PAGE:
What I'm Working on Now
The white stallion stood atop a mesa, mane and tail blown by the wind. Below, a herd of wild horses grazed along a narrow, winding river. Apache wickiups rose in the distance, spirals of smoke rising from a number of cook fires.
For years, he had wandered from the Great Plains to the Llano to the Dragoon Mountains. He was known to all the People. Among the Apache, he was known as the ghost horse because of his pale color. The Cheyenne and the Lakota called him the Spirit Horse because he could traverse the shadowy road between the past and the present, but he preferred to make his home in the past, where the air was still clean and the rivers ran clear.
He was Relámpago and he belonged to no one.
A gentle breeze stirred the leaves of the cottonwood trees, carrying with it a voice from the present. A voice only the stallion could hear. That of a young woman who felt she had been born in the wrong century.
With a toss of his head, the stallion began to run, mane and tail flying in the wind as he raced swiftly over the rolling hills. It was not an Apache warrior that needed saving this time. Or a young woman contemplating suicide. Or a woman looking for love in all the wrong places.
No, the woman that called him now lived in the present but she day-dreamed about a better life in the past.
Rusty Ryan was certain she had been born, not only in the wrong century, but in the wrong ethnic group. As far back as she could remember, she had wanted to be Lakota. A Tom boy to her core, she had loved playing cowboys and Indians with her brother and his friends when she was a little girl - as long as she could be one of the Indians.
In high school, while her girlfriends watched chick flicks and drooled over Chris Pratt, she lost herself in old westerns starring John Wayne, Clint Eastwood, and sexy Sam Elliott.
In college, while her best friend, Donna, dreamed of being a star on a reality show, Rusty dreamed of being married to a handsome Lakota warrior and living on a ranch in Montana, where they would raise the best horses in the country.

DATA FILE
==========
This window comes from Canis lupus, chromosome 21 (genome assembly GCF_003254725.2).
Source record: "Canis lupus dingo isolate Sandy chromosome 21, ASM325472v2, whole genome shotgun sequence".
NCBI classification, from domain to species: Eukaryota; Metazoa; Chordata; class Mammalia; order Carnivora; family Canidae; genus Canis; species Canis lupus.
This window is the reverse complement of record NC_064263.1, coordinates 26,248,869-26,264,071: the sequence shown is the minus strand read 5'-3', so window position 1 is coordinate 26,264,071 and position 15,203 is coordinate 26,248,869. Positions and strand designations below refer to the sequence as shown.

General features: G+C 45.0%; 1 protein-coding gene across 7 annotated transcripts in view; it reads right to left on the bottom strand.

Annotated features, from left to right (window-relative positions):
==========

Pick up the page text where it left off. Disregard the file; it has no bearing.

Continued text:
Sadly, as much as she fantasized about the joys of ranch life, being an interior decorator in the heart of New York City didn't give her much of an opportunity to learn the ins-and-outs of ranching. All she really knew of the Old West was what she had seen in movies. She was woefully ignorant about cattle, although she thought their big brown eyes were pretty. She had no experience with horses, or branding, cooking on a wood stove, or doing laundry in a wash tub or hanging her clothes on a line.
Now, sprawled on the sofa watching John Wayne in "Hondo" she imagined living on a small homestead in the heart of Apache country, waiting for her worthless husband to come home while she fell in love with a tall, handsome man of the West.
Tomorrow, she thought. Tomorrow was Saturday and she was going to drive up to Fenton's Stable and learn to ride.
Rusty stared at the horse that had been chosen for her. It was a non-descript brown with a scruffy mane and wispy tail. "Don't you have something…prettier?"
"He's our best beginner horse," her instructor, Todd, said. "Calm, reliable. Got a nice easy gait. Pretty much bomb proof."
"Bomb proof?" Rusty exclaimed.
"It means nothing bothers him. Not wind, not water, not unexpected objects on the trail. Come on, I'll give you a leg up and we'll see how you do."
Taking her lower lip between her teeth, Rusty put her foot in the stirrup and pulled herself into the saddle. The horse wasn't very tall, but from where she was sitting, it suddenly looked like a long way down. Todd adjusted the stirrups, then led her into a large corral.
For the next half hour, she learned how to handle the reins, how to make the horse stop, go, and backup. Todd taught her how to change leads, and how to unsaddle and saddle the horse. During the second half-hour, Rusty discovered how uncomfortable trotting was if you didn't sit the right way.
"Not bad," Todd remarked as they walked back to the barn. "I think you've got a natural seat. A few more lessons and we'll put you up on Sugar."
Driving home, Rusty felt pretty good about her first lesson. She had expected to have a sore bum after an hour in the saddle, but it was her thighs and shoulders that ached.
After half-a-dozen lessons, Todd put her up on Sugar, a pretty white mare with a little more get up and go than her last mount.
"I think we'll go trail riding today," Todd announced.
"Really?" Rusty could hardly contain her excitement. Clad in her crisp, new Western-style shirt, jeans, boots, and a hat, she felt like a real cowgirl.
Heart pounding, she followed Todd along a narrow, tree-lined path. The day was warm but not hot. Fluffy marshmallow clouds drifted across a clear, azure sky. When a skunk darted across the trail, causing Sugar to shy, Rusty laughed, then let out a squeal as the mare took the bit in her teeth and lined out in a dead run.
Rusty sawed on the reins to no avail. She heard Todd scream at her, but she couldn't make out his words. Hadn't he promised Sugar was bomb-proof?
The mare ran and ran, leaving the trail, cutting through a stand of timber. A fence loomed ahead. Rusty felt Sugar bunch beneath her, then let out a startled cry as she tumbled over the horse's rump.
Certain she was going to die, Rusty closed her eyes as the ground rushed up to meet her.